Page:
Birdwing-shaped REE profiles and/or isovalent Nb/Ta, Zr/Hf ratios in the Bondy gneiss complex, Grenville Province, Québec: sensitive geochemical markers of a fossil hydrothermal system in mineral exploration

CIM Montreal 2003
Louise Corriveau, Marc Richer LaFlèche, Olivier Blein,
Abstract Chondrite-normalized rare earth elements (REEs) profiles and high field strength elements (HFSEs) in rocks and minerals represent important tracers of geological processes. Of interest to mineral exploration research is the birdwing-shaped REE profile with negatively-sloped light REE ((La/Sm)N >1), positively-sloped heavy REE ((Tb/Yb)N <1), and strong negative Eu anomalies. This unusual profile is mostly found in rocks associated with large-scale hydrothermal systems. Another key indicator is the severe deviation of Nb/Ta, Hf/Sm ratios from chondritic values as these ratios generally remain stable and chondritic through normal magmatic and metamorphic processes as a result of the nearly identical ionic radii and charge but may significantly fractionate in hydrothermal systems.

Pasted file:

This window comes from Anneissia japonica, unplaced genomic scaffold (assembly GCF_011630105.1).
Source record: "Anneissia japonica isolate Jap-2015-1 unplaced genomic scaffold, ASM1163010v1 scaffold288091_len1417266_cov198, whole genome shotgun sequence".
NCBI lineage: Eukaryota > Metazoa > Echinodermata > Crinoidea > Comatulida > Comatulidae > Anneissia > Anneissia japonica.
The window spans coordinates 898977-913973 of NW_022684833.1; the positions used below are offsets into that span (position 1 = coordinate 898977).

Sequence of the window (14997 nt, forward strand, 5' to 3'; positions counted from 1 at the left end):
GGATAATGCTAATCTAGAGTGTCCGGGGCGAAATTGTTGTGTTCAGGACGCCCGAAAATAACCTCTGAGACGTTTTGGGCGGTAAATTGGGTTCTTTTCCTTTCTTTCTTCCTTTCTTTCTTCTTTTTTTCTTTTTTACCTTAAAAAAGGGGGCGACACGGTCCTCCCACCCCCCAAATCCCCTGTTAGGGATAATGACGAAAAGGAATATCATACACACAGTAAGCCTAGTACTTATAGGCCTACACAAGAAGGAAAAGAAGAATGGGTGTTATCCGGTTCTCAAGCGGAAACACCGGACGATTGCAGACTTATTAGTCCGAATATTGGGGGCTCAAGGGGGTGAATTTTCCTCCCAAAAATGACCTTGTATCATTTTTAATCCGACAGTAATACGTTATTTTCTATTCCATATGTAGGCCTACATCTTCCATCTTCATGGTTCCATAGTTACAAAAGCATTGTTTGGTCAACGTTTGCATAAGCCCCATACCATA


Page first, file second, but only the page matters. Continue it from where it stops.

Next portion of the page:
In this study, we present a geological setting where birdwing-shaped REE profiles, together with suprachondritic Nb/Ta, Hf/Sm ratios, are systematically developed in a series of garnetite, quartzofeldspathic gneiss, Fe- or Mg-rich aluminous gneiss, and sulfides and magnetite. These units and associated Cu-Au mineralizations form a VHMS-style hydrothermal system in the granulite-facies 1.4 Ga -1.35 Ga volcano-plutonic, arc-related Bondy Gneiss Complex (BGC), western Grenville Province, Canada. Outside the recognized hydrothermal system of the BGC, such REE profiles are not observed. Instead the surrounding felsic and mafic gneisses display primary trace-element characteristics of island-arc magmas, suggesting that granulite-facies metamorphism did not modify significantly the trace-element signatures of the protoliths. Although magmatic fractionation of accessory minerals can produce birdwing-shaped profiles, it cannot explain the extreme fractionation of isovalent trace elements (Nb-Ta) and the high Zr content of the hydrothermal rocks. Neither is it compatible with the lack of significant Nd depletion that would normally incur during this process. Following our study, we demonstrate that F-rich fluid and mineral phases enriched in LREEs and HREEs respectively must have been involved in the main hydrothermal alteration and REE fractionation process in the BGC. Preferential removal of REEs from the interstitial glass of the volcanic protoliths together with dissolution of plagioclase and subsequent external influx of HREEs and HFSEs can produce birdwing-shaped REE profiles. In turn, such profiles and/or unusual Nb/Ta, Hf/Sm ratios can be used as a sensitive marker of hydrothermally altered rocks in targeting mineral exploration.
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